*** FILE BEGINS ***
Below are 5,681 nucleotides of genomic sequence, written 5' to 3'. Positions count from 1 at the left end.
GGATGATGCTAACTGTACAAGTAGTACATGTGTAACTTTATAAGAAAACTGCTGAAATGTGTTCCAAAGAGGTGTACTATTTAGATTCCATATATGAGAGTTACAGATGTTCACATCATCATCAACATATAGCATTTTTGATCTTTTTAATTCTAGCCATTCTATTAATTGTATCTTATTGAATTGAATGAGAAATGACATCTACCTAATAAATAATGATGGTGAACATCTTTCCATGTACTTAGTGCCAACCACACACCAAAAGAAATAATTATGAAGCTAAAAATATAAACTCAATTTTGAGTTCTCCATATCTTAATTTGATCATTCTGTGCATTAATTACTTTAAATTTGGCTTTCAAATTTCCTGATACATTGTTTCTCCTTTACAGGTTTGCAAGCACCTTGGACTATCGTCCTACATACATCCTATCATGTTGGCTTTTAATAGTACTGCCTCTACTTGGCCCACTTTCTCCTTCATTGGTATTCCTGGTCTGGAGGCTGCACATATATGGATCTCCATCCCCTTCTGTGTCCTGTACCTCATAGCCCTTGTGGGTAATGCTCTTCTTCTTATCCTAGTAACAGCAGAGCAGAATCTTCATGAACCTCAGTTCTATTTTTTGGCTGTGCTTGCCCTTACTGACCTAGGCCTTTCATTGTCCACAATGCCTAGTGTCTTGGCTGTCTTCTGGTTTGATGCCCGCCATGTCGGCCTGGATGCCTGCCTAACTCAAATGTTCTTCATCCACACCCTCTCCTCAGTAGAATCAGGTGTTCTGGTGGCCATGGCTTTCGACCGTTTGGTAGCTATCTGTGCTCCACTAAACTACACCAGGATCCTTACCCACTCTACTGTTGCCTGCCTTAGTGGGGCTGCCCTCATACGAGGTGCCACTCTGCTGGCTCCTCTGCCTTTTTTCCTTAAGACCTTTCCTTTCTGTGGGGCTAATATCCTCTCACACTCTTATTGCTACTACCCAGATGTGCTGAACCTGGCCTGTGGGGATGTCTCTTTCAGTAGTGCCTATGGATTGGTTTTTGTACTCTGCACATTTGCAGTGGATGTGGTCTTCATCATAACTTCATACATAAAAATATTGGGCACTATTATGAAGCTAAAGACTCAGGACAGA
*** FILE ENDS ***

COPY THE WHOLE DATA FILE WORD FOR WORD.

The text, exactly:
Below are 5,681 nucleotides of genomic sequence, written 5' to 3'. Positions count from 1 at the left end.
GGATGATGCTAACTGTACAAGTAGTACATGTGTAACTTTATAAGAAAACTGCTGAAATGTGTTCCAAAGAGGTGTACTATTTAGATTCCATATATGAGAGTTACAGATGTTCACATCATCATCAACATATAGCATTTTTGATCTTTTTAATTCTAGCCATTCTATTAATTGTATCTTATTGAATTGAATGAGAAATGACATCTACCTAATAAATAATGATGGTGAACATCTTTCCATGTACTTAGTGCCAACCACACACCAAAAGAAATAATTATGAAGCTAAAAATATAAACTCAATTTTGAGTTCTCCATATCTTAATTTGATCATTCTGTGCATTAATTACTTTAAATTTGGCTTTCAAATTTCCTGATACATTGTTTCTCCTTTACAGGTTTGCAAGCACCTTGGACTATCGTCCTACATACATCCTATCATGTTGGCTTTTAATAGTACTGCCTCTACTTGGCCCACTTTCTCCTTCATTGGTATTCCTGGTCTGGAGGCTGCACATATATGGATCTCCATCCCCTTCTGTGTCCTGTACCTCATAGCCCTTGTGGGTAATGCTCTTCTTCTTATCCTAGTAACAGCAGAGCAGAATCTTCATGAACCTCAGTTCTATTTTTTGGCTGTGCTTGCCCTTACTGACCTAGGCCTTTCATTGTCCACAATGCCTAGTGTCTTGGCTGTCTTCTGGTTTGATGCCCGCCATGTCGGCCTGGATGCCTGCCTAACTCAAATGTTCTTCATCCACACCCTCTCCTCAGTAGAATCAGGTGTTCTGGTGGCCATGGCTTTCGACCGTTTGGTAGCTATCTGTGCTCCACTAAACTACACCAGGATCCTTACCCACTCTACTGTTGCCTGCCTTAGTGGGGCTGCCCTCATACGAGGTGCCACTCTGCTGGCTCCTCTGCCTTTTTTCCTTAAGACCTTTCCTTTCTGTGGGGCTAATATCCTCTCACACTCTTATTGCTACTACCCAGATGTGCTGAACCTGGCCTGTGGGGATGTCTCTTTCAGTAGTGCCTATGGATTGGTTTTTGTACTCTGCACATTTGCAGTGGATGTGGTCTTCATCATAACTTCATACATAAAAATATTGGGCACTATTATGAAGCTAAAGACTCAGGACAGA